Biomass Estimation & Sampling Techniques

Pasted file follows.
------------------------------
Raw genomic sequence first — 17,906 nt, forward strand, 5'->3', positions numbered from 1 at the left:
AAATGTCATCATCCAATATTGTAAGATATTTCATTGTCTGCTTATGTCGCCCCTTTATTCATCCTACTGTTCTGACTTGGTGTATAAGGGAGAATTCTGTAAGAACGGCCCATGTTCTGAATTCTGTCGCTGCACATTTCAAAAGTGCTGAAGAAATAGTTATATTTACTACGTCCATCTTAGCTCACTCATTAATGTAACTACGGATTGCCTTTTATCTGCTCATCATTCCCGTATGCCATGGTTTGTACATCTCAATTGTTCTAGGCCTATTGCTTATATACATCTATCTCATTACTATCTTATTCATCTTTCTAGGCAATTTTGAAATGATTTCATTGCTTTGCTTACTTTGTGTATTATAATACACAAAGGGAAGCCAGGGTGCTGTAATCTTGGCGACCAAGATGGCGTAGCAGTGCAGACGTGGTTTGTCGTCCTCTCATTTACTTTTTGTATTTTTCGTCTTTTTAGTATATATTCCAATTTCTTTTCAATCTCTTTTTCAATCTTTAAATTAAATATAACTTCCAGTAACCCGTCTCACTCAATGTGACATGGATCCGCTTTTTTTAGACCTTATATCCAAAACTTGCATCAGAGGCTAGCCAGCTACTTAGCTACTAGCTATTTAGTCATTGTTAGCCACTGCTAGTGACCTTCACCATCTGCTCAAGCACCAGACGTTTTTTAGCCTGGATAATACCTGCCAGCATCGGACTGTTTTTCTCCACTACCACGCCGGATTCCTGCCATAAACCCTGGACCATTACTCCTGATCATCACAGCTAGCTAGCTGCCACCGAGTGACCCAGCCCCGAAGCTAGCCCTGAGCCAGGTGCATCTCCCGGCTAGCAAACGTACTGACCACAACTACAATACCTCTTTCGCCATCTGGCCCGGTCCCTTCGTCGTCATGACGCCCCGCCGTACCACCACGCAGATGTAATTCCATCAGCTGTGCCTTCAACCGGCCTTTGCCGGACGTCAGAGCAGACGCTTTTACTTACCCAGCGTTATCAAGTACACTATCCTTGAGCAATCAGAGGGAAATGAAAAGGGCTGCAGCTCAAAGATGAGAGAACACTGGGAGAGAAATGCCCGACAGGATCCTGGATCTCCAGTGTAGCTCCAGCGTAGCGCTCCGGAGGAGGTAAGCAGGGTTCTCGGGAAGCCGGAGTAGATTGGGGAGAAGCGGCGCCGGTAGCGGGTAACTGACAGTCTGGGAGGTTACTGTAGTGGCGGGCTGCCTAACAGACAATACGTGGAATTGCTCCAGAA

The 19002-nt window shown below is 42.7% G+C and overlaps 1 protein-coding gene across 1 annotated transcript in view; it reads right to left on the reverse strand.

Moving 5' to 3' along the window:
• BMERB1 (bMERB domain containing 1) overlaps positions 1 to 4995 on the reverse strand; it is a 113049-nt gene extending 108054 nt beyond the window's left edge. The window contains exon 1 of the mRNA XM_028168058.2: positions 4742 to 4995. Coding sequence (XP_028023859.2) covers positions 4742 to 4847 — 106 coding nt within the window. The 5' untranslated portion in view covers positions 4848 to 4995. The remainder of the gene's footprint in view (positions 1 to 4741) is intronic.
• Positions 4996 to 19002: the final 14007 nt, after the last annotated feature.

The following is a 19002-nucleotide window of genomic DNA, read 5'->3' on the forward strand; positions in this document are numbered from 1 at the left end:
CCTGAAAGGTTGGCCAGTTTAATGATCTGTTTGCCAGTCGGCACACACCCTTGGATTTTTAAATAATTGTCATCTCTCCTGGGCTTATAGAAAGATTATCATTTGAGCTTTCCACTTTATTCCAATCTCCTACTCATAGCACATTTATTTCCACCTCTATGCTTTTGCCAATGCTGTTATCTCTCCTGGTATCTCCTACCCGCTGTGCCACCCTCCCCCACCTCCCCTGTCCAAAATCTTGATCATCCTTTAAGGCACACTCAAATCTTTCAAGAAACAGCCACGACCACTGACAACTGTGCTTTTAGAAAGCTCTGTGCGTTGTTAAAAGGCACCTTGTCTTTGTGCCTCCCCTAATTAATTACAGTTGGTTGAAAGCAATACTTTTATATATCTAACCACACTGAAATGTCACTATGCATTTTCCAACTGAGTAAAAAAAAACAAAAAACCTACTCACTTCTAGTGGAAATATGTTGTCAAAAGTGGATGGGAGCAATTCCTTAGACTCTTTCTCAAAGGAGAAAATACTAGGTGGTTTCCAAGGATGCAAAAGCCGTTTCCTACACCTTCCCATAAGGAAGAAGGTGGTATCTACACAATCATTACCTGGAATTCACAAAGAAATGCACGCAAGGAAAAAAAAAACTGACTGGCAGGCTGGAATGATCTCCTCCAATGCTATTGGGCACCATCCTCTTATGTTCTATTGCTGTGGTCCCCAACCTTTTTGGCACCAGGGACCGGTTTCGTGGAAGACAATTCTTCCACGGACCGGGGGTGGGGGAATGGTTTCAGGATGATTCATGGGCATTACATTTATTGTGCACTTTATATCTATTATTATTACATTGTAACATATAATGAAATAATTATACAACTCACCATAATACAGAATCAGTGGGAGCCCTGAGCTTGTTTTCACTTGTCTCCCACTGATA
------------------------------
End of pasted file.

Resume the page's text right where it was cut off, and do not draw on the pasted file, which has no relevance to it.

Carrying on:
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Introduction A series of sampling techniques were used in the field in order to estimate the amount of biomass that an area contained. The experiments were conducted at the Bisley Park on a Saturday. Two different methods were employed, namely quadrat-based methods and the disc-pasture metre method. The results gained from these samples were used to create an estimate of the biomass in the area. Materials and Methods There are two techniques used in the quadrat-based methods, namely the Comparative Yield Method and the Dry Weight Rank Method for Botanical Composition. The first experiment used was that of the Comparative Yield Method. This method requires two sets of data to be collected in order to get relevant inferences about the area. The grass biomasses are classed according to a three-class system. The classes are based on the biomass of the grasses in a given quadrat. The quadrat with a high biomass is a rank 3, whereas a quadrat with a low biomass has a rank of 1. In between these two is obviously a rank 2. If a quadrat has an intermittent value, then a rank of 1.5 or 2.5 can be given. The first set of data collected is to calibrate the classes, so three samples of each rank are cut and dried to be weighed later. This is done to get an idea of how much biomass is present per rank. The second set of data collected is done by taking a random transect of about 25 metres and noting the ranks at each meter interval. These points are recorded used to make inferences on the available biomass in the area. The second technique for the quadrat-based method is that of the Dry Weight Rank Method for Botanical Composition. This also involves walking a random 25 meter transect. The difference, instead, is that the q... ... middle of paper ... ...r. It could be due to different grass types that were being used. Our equation is specific to this area and can't be applied to another area, and vice versa. The other equation is specific to that area and vegetation type. Conclusion All these experiments have different ways of obtaining a biomass value for any specific area. Thus it is fair that they have varying end values. They also all have certain bias' that affect the end value. I think that the Comparative Yield Method is the most precise due to the cuttings that are taken before in order to make a representative curve. The Disc-Pasture method is, however, a much easier and less time consuming practise, but has a certain set backs as far as the end result is concerned. Our results showed that there is a possibility for erratic values to occur. It could be put to experimental error or poor field-work.

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